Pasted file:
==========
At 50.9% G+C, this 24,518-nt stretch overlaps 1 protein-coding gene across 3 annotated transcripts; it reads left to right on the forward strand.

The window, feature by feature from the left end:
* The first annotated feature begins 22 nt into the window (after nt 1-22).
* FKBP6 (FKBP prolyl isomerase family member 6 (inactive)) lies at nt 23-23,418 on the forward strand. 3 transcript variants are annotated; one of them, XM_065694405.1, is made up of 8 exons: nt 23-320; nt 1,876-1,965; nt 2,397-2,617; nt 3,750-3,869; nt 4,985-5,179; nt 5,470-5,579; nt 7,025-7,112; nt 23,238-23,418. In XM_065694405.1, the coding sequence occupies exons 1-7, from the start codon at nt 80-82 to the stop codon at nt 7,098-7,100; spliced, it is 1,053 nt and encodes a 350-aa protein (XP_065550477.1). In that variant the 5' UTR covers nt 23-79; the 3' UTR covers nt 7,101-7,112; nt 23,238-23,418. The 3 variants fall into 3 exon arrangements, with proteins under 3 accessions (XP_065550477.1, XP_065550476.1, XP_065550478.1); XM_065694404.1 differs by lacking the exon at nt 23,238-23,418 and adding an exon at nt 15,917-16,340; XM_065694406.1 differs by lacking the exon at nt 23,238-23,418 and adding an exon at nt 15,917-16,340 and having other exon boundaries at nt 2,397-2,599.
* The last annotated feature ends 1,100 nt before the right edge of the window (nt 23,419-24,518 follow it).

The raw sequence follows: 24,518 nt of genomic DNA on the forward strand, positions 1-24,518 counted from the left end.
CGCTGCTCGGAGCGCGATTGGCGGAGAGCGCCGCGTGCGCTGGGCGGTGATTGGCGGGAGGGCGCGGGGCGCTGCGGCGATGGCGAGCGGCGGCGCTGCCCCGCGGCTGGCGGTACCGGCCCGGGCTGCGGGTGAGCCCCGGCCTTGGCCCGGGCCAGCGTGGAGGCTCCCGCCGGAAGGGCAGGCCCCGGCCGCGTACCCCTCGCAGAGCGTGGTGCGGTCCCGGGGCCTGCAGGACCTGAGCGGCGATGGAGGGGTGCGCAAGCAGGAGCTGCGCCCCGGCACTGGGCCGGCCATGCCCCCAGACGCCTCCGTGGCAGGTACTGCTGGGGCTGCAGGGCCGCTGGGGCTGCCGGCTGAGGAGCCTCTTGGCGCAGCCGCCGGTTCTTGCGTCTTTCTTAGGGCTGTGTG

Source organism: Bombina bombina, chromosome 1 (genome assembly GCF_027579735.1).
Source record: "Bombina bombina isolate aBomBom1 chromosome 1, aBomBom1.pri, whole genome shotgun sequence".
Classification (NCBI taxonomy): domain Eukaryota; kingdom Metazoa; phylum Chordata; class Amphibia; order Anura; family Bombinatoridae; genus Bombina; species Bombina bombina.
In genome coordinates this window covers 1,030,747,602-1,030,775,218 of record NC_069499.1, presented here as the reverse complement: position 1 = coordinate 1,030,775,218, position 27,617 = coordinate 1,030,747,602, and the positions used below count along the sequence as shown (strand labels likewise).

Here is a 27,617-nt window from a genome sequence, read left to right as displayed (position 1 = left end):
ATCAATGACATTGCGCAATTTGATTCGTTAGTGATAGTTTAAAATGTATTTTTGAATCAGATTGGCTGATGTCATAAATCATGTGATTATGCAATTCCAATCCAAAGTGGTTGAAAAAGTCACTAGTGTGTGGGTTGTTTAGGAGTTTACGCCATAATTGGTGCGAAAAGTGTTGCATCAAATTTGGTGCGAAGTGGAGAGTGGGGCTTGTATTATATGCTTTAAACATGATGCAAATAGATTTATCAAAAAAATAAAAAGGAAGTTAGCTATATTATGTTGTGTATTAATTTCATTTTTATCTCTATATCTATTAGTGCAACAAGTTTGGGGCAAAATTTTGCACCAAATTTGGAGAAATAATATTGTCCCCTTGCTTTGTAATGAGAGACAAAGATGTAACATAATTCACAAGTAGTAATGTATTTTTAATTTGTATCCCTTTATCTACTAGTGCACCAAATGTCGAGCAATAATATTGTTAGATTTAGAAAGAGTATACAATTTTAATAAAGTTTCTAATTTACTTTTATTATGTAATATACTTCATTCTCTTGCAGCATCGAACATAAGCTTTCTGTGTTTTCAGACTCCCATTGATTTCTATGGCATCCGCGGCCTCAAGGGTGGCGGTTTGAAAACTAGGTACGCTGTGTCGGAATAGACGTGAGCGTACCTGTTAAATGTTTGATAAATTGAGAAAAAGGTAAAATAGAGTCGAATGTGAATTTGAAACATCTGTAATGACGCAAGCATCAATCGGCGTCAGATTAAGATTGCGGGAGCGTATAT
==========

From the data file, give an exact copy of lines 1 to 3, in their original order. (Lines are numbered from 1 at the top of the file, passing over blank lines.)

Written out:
At 50.9% G+C, this 24,518-nt stretch overlaps 1 protein-coding gene across 3 annotated transcripts; it reads left to right on the forward strand.

The window, feature by feature from the left end:
* The first annotated feature begins 22 nt into the window (after nt 1-22).